Early Animation Devices, Experiments & Toys
180AD – China – Ting Huan’s “chao hua chich kuan” (the pipe which makes fantasies appear)
1833 – Britain – William George Horner‘s “Daedalum”
The 1860’s – The Zoetrope – The Phenakistoscope – The Stroboscope
…above is the Zoetrope animation created by local student Sophie Jenkinson.
The shift from Devices and Toys to Animation as Cinema
Very early animations by Windsor McKay (1868 – 1934, and famously the illustrator/creator of Little Nemo), include How a Mosquito Operates (1911) and Gertie The Dinosaur, the following video shows The story of the Gertie the Dinosaur (1912) animation being made, while the following shows the animation itself. Gertie The Dinosaur (1914),
Windsor McKay used to mime throwing the pumpkins to Gertie that she caught…
Both animations are owed a debt of thanks as the clear influence for the various elements of the Mr. DNA animation sequence by animator Bob Kurtz in Jurassic Park the Movie… This is an example Historical & Cultural references influencing Contemporary/Later Animation
Two more early pioneering fragments by McKay include The Sinking of the Lusitania (1912) a great early example of animation as documentary (see the recent “Waltz with Bashir” as modern counterpoint) …and this fragment, The Centaurs (from 1921), just beautiful animation, very Disney-esque but clearly Pre-Disney’s heyday, and done by one animator not a team.
Max Fleischer – Out of the Inkwell – Ouija Board (1920) which along with Otto Messmer‘s Felix the Cat – Felix in Hollywood (1923) continues to influence animators today, see this excellent 3D/2D digital hybrid animation by Matthieu Bessudo (AKA Mcbess) whose excellent Music Videos hark back to this period of classic animation, adding tattoos and edgy alt/rock content (that said THIS Fleischer Betty Boop cartoon from the thirties was banned for its portrayal of drug use!).
Of course then you could bring in Disney and this early violent gem (laughs) Steam Boat Willie (1928)… this again has some great info on the drop down notes. This could then be compared to classics like Tom & Jerry (The Midnight Snack 1941) and of course the Simpson’s “Itchy & Scratchy” (1992, from Season 4, ep. 6 of The Simpsons ) this clip shows them in a parody of War Time propaganda cartoons… (a fuller list of Itchy and Scratchy cartoons can be found here:)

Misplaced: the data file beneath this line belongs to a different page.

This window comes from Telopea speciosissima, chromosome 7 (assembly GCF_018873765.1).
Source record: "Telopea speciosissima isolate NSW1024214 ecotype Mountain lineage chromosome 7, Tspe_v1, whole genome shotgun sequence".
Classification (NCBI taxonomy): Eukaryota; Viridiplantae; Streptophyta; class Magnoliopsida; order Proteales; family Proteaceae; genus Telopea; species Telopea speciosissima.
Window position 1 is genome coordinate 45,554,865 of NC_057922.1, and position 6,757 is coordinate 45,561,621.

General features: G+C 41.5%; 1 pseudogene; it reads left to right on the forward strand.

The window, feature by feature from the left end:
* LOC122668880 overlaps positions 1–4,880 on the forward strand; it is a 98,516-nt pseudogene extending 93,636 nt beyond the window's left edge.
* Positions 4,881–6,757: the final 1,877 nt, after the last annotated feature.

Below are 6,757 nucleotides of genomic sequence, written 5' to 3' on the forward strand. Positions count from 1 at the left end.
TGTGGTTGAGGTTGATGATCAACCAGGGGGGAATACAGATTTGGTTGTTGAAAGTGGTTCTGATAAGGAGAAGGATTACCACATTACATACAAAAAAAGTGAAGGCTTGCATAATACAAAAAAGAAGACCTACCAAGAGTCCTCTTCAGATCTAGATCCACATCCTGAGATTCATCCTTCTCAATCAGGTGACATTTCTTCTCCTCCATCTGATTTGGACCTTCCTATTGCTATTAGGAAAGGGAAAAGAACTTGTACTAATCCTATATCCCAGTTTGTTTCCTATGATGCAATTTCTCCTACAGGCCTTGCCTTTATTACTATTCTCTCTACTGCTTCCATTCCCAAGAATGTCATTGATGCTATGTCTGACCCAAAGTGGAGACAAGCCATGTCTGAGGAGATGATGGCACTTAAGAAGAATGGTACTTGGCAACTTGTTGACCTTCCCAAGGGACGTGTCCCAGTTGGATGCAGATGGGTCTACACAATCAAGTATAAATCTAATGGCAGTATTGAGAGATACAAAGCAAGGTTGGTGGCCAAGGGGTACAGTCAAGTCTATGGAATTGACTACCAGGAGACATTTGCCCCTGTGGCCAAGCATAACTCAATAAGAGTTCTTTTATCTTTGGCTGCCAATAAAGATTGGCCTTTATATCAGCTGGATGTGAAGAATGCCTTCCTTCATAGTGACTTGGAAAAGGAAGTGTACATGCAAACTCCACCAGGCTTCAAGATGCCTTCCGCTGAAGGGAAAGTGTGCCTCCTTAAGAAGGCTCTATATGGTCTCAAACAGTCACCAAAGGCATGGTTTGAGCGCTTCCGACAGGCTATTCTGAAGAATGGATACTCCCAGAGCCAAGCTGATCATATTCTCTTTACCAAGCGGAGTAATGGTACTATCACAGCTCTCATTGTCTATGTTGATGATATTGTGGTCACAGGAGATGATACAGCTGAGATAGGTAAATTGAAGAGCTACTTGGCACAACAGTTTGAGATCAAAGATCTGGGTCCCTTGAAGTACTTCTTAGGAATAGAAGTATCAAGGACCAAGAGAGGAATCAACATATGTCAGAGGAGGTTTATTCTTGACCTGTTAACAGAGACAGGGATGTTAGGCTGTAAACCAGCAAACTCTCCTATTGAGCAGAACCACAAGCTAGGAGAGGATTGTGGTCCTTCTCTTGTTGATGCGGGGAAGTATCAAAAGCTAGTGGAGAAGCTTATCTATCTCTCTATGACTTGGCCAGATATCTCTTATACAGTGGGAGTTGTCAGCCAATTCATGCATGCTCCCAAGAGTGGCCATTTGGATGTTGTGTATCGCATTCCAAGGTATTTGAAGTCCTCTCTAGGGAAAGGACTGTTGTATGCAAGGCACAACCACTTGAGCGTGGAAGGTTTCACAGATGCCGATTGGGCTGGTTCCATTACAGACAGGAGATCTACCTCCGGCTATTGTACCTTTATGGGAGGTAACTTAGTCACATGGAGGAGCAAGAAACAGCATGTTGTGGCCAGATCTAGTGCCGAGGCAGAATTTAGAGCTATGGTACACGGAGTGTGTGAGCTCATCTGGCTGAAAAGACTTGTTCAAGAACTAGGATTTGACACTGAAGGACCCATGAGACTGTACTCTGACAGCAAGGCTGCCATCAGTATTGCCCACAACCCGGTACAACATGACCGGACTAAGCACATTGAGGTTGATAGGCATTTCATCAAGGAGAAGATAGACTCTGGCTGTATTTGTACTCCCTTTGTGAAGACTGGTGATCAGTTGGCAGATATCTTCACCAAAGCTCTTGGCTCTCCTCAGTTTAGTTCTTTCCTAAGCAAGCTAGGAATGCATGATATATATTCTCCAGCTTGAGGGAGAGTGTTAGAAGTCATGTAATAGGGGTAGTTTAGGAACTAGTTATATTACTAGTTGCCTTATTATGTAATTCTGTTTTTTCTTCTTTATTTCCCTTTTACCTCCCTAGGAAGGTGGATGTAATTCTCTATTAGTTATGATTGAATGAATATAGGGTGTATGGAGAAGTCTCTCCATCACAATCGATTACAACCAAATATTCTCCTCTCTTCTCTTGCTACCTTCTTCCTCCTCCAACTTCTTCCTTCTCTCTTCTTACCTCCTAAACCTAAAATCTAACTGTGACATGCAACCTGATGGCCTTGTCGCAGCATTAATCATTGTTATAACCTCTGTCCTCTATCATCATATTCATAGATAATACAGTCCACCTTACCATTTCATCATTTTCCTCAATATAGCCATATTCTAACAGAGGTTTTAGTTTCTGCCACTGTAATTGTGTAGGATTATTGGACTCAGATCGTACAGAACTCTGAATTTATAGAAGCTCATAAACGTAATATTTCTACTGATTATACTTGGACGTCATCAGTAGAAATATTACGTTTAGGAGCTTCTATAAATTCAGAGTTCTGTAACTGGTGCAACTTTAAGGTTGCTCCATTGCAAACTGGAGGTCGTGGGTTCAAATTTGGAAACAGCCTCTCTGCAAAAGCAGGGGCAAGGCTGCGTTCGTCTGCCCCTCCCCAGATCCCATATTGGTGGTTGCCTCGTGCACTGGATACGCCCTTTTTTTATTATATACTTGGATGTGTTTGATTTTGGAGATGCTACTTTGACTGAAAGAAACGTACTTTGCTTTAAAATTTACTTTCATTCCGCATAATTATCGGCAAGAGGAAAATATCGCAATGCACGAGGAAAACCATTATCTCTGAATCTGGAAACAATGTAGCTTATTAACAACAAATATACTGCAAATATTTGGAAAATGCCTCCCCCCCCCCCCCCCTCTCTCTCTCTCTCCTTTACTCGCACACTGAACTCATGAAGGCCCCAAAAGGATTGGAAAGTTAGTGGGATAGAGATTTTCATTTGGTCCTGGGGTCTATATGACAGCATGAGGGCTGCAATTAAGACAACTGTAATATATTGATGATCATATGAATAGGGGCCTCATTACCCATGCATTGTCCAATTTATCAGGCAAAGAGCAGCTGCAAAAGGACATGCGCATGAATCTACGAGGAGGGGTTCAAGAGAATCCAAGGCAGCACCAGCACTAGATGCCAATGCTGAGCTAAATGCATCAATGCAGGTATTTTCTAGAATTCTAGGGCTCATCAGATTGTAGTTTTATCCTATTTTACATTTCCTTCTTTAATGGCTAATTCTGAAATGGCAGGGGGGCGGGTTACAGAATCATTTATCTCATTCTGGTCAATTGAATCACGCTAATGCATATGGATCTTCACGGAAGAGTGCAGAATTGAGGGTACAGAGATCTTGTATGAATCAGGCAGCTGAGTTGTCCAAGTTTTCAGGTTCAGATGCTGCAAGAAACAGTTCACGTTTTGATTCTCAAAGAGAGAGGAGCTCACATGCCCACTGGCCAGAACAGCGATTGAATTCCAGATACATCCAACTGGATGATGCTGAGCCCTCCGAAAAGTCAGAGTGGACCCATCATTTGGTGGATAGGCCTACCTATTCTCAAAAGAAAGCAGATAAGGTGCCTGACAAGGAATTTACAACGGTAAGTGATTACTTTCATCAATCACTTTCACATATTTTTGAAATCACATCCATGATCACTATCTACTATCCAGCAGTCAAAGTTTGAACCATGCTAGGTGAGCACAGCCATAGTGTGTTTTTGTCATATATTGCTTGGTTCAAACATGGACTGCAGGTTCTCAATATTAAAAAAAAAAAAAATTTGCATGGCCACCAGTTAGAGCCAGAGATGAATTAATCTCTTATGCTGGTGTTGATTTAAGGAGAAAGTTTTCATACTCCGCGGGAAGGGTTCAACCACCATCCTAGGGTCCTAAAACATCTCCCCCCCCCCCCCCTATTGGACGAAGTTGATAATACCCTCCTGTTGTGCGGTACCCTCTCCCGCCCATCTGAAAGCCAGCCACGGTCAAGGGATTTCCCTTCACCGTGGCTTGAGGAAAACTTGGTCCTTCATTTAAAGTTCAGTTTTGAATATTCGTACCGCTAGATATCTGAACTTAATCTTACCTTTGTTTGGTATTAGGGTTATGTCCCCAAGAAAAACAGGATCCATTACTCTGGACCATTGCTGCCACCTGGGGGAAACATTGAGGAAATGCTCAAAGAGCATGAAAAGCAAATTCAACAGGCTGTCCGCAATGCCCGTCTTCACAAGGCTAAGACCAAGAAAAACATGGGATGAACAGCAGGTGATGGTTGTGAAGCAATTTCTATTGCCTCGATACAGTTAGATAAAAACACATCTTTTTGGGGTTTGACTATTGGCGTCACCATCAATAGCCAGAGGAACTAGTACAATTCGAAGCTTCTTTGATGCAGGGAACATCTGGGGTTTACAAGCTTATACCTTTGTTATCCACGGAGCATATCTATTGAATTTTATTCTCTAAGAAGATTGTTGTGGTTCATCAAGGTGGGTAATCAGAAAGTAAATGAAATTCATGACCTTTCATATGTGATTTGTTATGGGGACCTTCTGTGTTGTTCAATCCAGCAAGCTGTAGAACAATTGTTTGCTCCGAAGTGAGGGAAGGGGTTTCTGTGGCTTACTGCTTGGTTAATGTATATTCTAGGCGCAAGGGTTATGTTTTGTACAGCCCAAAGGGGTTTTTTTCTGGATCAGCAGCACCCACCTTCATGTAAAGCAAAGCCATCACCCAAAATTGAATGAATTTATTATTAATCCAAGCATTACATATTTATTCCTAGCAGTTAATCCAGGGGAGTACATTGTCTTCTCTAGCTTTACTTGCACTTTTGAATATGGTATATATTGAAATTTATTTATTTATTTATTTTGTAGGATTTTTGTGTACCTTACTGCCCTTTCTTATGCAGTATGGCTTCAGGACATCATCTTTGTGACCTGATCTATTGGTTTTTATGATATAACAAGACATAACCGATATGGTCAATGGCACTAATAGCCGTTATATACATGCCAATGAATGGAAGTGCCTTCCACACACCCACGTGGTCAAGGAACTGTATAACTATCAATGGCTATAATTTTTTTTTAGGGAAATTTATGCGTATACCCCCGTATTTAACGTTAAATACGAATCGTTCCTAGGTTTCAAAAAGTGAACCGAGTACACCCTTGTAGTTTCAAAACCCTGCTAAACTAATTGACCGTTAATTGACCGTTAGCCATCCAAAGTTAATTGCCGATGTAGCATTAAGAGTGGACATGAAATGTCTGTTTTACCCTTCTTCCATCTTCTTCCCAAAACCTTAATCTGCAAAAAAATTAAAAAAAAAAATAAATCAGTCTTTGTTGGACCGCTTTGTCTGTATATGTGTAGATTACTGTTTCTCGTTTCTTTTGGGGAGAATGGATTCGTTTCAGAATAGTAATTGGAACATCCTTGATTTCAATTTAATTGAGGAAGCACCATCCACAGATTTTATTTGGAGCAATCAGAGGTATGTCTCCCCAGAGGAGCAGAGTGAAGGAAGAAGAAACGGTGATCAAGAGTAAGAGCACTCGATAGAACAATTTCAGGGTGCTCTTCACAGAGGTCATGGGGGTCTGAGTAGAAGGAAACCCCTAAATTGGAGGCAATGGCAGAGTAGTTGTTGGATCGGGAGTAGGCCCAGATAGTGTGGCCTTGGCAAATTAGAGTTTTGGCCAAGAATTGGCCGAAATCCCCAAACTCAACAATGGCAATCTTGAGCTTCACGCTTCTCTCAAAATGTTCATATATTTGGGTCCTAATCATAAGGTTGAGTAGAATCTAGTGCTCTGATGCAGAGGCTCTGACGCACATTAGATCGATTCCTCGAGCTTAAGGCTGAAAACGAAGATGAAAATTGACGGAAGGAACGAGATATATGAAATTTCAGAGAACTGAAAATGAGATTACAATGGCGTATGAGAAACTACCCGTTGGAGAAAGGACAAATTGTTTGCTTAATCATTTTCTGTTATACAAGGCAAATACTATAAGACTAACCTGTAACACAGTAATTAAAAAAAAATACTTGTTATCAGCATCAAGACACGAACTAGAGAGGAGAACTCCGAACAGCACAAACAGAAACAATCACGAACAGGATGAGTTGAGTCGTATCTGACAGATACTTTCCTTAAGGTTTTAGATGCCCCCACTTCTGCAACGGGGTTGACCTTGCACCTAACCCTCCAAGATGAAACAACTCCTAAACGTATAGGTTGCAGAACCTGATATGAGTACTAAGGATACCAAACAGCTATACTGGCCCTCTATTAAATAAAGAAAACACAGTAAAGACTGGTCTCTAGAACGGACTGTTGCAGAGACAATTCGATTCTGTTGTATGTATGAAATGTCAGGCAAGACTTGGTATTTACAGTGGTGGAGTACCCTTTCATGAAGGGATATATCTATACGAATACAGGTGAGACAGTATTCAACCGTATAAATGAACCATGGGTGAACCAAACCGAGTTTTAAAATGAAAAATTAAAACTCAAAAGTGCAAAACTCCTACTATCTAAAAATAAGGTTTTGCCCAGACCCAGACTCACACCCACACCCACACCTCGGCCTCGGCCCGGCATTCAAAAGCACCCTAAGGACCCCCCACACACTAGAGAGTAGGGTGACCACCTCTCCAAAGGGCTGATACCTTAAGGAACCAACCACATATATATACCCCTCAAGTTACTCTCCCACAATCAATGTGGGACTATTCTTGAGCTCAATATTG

Across to the other side of the world, the early Japanese animators were working on animation works that would eventually become the forebears of the huge eastern anime industry… take a look at these examples on the openculture.com site on the ORIGINS of ANIME 1917/1931.
Early stop motion animation (1913) by Polish animator Ladislaw Starewicz (some good info in the drop down on this film…) this could be compared with Tim Burton’s “Nightmare Before Christmas”.
Tool Video for “Sober” – A video for “Sober” was made in 1993. Directed by Fred Stuhr, it was filmed using stop-motion animation, with the characters’ models designed by Adam Jones . The video bears a strong resemblance to the work of the Brothers Quay, however they were not involved with its creation. It was the first of Tool’s videos to be made in stop motion – Clean Version.
…and one final model animation done by one of the animators from Cosgrove Hall, Manchester.
Paul Berry – The Sandman (1992)
Pixilation… some examples:
Paul’s Trip Home From Work – Students from Hull University – Andrew Whitaker.
Then contemporary mixed media on a large environmental scale – Blu Blu
A return to the “roots” of animation… Paperman – the latest Disney short, which will appear at the front of “Wreck-it Ralph“, uses a range of digital techniques to emulate the traditional media and style of paper based animation.
Some additional contemporary works:
The Lost Thing – Trailer – Shaun Tan